|Dimensions (mm)||not provided|
|Weight (carats)||not provided|
Uncirculated.A superb medal in very high relief. Modern regimental badge(since 1954). Depictshorse & rider in historic uniform and pillbox hat, carrying rifle.
Large size. Measures about 38 mm. Edge is plain. Metal - bronze or copper alloy(it is non-magnetic)
Front: ROYAL CANADIAN MOUNTED POLICE CENTENNIAL
Back: MANTIENS LE DROIT 1873 CANADA 1973
Canada’s last true silver dollar
Minted from 1935 to 1966 by the Royal Canadian Mint, these classic coins are the last 80% pure silver dollars minted for regular issue by the Canadian government. They feature the portrait of Queen Elizabeth II of England on the obverse, and the image of two intrepid explorers, known as “voyageurs,” paddling a birchbark canoe, on the obverse. The vertical lines above the voyageurs represent the Northern Lights. These lovely coins represent the end of the real silver era and are difficult to find in any real quantity today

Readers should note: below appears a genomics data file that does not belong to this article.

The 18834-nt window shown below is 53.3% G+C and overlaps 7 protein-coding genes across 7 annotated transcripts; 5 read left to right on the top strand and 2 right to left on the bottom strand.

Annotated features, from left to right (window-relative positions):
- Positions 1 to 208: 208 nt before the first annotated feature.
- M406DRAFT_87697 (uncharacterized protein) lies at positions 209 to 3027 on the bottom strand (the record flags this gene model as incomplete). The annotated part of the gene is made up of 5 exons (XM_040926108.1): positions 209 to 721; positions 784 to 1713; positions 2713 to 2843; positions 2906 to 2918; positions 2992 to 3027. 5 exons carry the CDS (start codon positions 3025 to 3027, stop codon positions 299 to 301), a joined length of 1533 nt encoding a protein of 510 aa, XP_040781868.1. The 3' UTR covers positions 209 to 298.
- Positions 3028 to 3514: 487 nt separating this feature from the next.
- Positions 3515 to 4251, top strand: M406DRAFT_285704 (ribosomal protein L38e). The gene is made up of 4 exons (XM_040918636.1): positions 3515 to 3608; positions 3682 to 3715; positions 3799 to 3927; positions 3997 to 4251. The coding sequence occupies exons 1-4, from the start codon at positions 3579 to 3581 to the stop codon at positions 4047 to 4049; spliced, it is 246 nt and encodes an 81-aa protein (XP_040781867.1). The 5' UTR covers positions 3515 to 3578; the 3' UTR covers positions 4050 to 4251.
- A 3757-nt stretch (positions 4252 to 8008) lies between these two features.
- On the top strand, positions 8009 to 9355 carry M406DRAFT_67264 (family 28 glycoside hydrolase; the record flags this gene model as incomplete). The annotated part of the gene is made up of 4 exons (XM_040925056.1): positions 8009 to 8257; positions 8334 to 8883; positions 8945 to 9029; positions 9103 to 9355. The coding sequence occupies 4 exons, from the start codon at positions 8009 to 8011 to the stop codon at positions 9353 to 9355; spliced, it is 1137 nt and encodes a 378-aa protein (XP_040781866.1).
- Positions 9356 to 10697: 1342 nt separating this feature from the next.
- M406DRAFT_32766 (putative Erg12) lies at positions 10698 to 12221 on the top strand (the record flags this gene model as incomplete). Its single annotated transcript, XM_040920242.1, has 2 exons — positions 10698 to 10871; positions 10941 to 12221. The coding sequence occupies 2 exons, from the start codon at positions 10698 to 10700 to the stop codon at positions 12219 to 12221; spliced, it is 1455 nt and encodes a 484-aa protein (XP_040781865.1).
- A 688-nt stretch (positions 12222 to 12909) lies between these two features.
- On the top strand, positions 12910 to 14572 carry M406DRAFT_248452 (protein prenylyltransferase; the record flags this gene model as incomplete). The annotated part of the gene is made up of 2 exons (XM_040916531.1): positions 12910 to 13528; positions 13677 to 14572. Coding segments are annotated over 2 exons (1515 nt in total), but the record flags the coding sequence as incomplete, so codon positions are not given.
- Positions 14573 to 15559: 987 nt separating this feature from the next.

In 1964 silver dollars were issued to commemorate the 100th anniversary of the Charlottetown Conference where, in 1864, the negotiations were started that led to Canadian Confederation as a distinct country. Some 1965 dollars are missing the “dot” between T and S of the designers initials, and are known as the “NO DOT” variety.
In 1958, to celebrate the 100th anniversary of British Colombia becoming a British Territory, silver dollars were issued with an image of a Totem Pole (beaver totem) similar to those for which the Coastal Indians of British Colombia are well known.
We are told that to some tribes, this is the “Death Totem”, and many Native North Americans refuse to handle these dollars, due to their religious beliefs. This may be an Urban myth.
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